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Supreme Court hears file sharing case

by NewStandard Staff

Dec. 13, 2004 – The US Supreme Court agreed Friday to consider a case likely to have a significant impact on the music, video and electronics industries. The case, Metro-Goldwyn-Mayer Studios v. Grokster Ltd pits recording companies against two online services that enable users to share digital files between computers. The recording industry argues that Grockster and co-defendant StreamCast Networks should be held liable for aiding copyright violations committed by individuals using their services.

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The Supreme Court’s decision to hear the case came as a surprise to many who follow copyright law because two previous cases decided by the Court were thought to have settled the matter. In 1984, in Sony Corporation of America v. Universal City Studios, the Court found that VCRs had "substantial noninfringing use[es]" and thus Sony could not be held responsible if individuals chose to break copyright laws using the company’s technology. That landmark ruling is widely credited with paving the legal way for a host of technological innovation leading to compact disc burners, MP3 players, digital video recorders and other electronics.

Lower courts have found for Grockster and StreamCast, ruling that the networks’ technology, which allows decentralized sharing directly between users, does not exercise control over the transactions. They also found that the technology had legal uses.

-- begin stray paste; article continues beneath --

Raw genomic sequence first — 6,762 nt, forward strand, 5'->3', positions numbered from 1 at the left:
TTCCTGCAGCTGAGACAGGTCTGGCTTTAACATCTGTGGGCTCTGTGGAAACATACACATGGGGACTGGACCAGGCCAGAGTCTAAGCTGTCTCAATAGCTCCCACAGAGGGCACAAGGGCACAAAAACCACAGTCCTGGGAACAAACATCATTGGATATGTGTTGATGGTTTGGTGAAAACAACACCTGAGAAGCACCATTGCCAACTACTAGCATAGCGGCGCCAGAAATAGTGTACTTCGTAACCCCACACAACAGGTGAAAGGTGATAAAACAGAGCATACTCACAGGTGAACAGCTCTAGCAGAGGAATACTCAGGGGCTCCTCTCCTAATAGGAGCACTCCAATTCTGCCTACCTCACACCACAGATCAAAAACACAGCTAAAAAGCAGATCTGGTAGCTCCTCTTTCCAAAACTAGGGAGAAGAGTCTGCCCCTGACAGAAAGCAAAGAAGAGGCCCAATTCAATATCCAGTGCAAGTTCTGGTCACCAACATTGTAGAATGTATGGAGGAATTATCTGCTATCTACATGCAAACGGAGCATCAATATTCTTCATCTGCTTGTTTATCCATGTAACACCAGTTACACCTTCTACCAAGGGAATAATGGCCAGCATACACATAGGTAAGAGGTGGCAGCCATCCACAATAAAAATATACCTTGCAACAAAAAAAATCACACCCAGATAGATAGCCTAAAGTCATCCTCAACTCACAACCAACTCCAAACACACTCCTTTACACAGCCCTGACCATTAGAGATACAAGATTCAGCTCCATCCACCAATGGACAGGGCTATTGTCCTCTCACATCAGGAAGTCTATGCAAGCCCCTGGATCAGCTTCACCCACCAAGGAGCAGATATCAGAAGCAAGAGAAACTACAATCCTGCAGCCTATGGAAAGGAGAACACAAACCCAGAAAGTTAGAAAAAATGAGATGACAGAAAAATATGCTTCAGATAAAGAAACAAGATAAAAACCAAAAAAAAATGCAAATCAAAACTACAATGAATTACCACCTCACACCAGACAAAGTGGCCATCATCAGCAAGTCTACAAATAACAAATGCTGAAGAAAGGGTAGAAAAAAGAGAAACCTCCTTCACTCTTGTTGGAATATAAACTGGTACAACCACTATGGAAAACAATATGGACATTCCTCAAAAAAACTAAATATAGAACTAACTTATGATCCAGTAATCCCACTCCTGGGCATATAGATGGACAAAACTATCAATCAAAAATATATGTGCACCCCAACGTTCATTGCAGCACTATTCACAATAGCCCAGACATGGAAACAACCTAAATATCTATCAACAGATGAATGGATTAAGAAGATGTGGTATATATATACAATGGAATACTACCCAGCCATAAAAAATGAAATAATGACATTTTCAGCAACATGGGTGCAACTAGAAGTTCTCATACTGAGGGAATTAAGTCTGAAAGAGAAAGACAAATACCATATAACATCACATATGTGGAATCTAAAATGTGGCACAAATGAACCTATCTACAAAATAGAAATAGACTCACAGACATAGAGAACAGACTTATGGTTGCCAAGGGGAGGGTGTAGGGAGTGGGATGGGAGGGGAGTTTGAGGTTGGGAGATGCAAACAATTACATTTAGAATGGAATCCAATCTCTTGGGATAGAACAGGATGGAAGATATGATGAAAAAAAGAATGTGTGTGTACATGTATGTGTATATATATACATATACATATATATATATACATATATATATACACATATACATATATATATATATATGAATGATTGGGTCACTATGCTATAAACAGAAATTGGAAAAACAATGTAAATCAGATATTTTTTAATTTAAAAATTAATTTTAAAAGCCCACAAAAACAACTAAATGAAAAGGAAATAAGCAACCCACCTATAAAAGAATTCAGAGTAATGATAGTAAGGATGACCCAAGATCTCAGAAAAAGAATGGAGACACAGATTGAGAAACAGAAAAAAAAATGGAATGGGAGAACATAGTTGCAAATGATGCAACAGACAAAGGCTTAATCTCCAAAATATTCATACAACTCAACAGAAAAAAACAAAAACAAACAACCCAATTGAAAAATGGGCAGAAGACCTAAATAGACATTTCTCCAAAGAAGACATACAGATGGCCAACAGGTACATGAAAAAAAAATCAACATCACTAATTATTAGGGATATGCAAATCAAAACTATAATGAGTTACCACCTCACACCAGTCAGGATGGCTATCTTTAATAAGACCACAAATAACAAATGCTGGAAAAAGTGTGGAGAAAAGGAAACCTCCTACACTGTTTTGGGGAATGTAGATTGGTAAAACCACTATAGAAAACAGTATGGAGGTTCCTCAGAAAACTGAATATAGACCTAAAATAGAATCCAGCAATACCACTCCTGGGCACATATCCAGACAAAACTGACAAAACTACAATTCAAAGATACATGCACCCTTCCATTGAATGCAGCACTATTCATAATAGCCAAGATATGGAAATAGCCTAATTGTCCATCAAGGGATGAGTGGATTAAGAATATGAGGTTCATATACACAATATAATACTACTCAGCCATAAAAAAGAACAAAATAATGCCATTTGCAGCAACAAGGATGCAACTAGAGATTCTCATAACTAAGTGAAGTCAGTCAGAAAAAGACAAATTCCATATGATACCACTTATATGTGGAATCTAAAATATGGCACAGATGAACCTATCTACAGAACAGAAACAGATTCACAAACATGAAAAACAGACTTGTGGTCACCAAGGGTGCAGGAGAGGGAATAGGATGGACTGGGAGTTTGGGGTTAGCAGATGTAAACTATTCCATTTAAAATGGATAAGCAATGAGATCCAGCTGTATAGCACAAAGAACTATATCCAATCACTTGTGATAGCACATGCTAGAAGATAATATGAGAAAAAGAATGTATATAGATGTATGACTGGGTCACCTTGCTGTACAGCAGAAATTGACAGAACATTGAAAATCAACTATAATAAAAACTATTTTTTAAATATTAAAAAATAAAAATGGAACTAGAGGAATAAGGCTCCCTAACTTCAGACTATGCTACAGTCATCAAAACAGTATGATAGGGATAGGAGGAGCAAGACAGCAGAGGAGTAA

"Defendants distribute and support software, the users of which can and do choose to employ it for both lawful and unlawful ends," wrote federal Judge Stephen Wilson in an April 2003 ruling. "Grokster and StreamCast are not significantly different from companies that sell home video recorders or copy machines, both of which can be and are used to infringe copyrights."

But the recording and film industries, in their appeal to the Supreme Court, issued warnings about the fate of entertainment industry if technologies like Morpheus, which is used by Grockster and StreamCast, are allowed to continue providing internet users the ability to share and copy each other’s files.

The defendants and their supporters believe the repercussions on technological innovation could be great if the court shuts down the services.

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The NewStandard ceased publishing on April 27, 2007.

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